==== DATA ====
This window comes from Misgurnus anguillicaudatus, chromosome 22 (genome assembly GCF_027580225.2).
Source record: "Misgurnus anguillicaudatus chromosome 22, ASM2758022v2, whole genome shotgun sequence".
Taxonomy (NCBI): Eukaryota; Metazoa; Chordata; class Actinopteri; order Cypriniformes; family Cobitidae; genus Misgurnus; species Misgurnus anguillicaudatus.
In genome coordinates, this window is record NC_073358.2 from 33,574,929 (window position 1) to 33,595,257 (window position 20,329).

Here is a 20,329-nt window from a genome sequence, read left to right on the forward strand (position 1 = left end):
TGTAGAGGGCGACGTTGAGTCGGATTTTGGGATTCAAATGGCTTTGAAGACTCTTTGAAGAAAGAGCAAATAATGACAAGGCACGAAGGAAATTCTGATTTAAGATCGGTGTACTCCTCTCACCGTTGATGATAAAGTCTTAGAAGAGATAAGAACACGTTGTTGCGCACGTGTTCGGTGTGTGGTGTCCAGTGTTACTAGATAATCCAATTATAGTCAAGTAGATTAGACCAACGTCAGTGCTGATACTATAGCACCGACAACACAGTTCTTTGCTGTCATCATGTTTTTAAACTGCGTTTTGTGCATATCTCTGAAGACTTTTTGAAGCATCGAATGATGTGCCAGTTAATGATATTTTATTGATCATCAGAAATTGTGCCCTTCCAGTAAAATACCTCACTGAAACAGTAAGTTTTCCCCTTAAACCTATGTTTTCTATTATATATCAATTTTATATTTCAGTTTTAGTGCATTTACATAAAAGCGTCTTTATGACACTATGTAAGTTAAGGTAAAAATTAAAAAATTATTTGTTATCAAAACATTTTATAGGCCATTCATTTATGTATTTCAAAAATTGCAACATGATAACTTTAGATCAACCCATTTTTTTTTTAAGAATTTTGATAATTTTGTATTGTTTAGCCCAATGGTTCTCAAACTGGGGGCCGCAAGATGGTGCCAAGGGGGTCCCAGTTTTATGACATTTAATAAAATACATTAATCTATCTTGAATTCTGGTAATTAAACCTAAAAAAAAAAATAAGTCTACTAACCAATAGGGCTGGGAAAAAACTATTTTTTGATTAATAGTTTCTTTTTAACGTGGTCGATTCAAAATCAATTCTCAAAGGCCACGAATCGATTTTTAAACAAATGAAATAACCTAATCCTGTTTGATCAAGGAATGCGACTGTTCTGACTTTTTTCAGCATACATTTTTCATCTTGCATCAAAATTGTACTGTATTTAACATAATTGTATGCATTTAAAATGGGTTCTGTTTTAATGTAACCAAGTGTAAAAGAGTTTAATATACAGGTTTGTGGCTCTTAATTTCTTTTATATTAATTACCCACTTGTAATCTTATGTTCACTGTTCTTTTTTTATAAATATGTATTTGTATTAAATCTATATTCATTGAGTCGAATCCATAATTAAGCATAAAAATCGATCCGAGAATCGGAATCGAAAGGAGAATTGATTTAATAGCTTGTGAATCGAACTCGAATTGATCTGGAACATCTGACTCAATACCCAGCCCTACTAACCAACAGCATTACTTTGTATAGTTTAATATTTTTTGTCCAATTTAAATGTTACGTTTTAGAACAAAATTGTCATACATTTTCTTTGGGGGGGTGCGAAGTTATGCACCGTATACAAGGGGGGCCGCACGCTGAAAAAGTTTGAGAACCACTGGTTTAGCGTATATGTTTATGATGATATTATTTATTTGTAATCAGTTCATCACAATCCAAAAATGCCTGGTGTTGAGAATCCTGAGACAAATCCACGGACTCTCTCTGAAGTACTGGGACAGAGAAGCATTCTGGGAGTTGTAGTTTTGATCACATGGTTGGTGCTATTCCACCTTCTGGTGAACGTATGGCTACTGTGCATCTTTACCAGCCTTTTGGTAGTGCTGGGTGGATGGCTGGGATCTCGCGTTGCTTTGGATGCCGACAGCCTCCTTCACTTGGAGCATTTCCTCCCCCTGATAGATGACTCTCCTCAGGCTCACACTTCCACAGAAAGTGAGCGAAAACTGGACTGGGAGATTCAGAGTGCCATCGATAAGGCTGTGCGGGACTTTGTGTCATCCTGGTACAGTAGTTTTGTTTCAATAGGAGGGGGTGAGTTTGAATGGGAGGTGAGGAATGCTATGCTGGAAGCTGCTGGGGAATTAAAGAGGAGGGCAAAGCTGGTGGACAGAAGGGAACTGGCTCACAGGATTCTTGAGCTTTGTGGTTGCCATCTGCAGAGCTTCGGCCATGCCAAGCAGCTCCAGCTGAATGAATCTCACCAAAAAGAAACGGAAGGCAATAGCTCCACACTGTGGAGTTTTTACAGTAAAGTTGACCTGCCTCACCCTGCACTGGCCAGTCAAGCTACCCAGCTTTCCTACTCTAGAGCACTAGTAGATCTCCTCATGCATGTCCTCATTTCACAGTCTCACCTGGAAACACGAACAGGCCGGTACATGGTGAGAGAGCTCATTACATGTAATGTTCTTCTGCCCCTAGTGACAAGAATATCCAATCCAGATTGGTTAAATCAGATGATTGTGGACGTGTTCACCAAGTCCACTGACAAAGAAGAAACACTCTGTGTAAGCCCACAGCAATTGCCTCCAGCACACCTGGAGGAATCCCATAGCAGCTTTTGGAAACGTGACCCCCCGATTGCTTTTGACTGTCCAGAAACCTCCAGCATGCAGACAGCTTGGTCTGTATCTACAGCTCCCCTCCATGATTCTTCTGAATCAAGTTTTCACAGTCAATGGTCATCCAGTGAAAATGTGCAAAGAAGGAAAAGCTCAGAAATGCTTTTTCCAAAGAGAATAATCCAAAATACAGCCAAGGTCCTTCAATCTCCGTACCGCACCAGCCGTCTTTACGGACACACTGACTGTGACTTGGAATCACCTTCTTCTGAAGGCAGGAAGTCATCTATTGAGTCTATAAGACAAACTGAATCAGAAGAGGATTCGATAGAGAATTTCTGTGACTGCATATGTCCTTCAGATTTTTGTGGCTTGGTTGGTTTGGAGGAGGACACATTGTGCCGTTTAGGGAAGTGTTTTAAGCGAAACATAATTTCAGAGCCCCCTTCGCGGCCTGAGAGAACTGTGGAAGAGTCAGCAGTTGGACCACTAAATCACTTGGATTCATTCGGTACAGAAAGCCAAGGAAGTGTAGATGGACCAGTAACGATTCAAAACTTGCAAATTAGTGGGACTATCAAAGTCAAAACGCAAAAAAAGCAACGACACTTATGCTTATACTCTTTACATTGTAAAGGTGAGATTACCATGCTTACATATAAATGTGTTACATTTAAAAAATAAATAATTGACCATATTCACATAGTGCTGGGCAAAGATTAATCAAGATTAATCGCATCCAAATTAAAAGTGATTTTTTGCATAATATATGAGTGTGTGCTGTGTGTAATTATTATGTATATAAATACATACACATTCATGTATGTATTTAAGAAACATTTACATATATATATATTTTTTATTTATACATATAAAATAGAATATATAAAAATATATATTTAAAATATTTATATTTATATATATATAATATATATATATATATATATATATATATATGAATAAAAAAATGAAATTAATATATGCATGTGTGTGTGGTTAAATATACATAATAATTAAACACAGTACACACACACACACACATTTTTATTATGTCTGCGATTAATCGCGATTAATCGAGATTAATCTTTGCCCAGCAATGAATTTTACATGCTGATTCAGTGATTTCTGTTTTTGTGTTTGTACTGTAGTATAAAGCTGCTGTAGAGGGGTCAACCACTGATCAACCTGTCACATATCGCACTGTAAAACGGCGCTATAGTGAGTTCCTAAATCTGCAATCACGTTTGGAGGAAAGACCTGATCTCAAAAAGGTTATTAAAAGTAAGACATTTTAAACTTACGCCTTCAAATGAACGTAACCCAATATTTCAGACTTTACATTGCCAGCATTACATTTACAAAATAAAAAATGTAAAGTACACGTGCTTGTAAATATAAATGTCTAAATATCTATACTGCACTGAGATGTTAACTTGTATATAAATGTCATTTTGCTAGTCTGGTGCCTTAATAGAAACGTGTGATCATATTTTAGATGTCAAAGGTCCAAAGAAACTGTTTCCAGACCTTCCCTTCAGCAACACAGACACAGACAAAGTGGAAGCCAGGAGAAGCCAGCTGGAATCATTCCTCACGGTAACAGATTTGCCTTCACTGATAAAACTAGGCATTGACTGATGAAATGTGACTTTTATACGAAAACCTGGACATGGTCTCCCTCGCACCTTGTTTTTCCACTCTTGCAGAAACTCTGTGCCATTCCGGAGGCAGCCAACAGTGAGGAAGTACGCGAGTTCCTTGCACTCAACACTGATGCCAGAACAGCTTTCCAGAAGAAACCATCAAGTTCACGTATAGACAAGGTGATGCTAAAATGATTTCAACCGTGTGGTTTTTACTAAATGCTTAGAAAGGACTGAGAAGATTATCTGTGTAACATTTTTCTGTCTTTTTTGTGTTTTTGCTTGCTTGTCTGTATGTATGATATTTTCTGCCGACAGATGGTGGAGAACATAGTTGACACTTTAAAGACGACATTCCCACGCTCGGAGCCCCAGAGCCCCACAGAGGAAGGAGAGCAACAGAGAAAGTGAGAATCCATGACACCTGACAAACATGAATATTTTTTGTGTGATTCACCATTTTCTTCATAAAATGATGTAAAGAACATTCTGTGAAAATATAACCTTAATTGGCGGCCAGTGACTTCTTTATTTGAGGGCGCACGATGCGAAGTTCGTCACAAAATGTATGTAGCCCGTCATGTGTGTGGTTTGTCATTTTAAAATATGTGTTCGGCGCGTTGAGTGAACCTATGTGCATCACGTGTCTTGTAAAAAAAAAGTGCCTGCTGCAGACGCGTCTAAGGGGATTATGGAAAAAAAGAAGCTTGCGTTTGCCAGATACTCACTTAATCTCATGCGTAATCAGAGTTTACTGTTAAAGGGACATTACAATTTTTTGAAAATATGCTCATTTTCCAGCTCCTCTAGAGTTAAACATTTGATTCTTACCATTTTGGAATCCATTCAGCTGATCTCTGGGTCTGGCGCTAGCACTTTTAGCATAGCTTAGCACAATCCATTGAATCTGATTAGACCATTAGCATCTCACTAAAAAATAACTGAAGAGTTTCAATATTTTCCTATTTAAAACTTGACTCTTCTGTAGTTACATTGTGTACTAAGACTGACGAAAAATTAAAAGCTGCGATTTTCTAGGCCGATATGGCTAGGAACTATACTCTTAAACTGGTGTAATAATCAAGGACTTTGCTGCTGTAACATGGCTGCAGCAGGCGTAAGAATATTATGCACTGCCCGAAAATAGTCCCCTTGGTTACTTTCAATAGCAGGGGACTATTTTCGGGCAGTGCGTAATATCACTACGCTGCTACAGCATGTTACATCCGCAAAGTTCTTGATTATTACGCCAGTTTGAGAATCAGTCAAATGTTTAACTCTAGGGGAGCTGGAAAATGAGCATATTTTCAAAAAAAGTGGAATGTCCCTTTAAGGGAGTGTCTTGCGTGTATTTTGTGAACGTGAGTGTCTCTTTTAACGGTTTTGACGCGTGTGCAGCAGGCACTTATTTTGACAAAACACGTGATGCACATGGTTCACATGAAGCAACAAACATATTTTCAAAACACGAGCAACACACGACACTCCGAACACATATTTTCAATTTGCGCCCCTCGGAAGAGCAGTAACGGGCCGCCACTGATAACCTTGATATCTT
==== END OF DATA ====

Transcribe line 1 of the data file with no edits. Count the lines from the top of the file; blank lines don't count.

This window comes from Misgurnus anguillicaudatus, chromosome 22 (genome assembly GCF_027580225.2).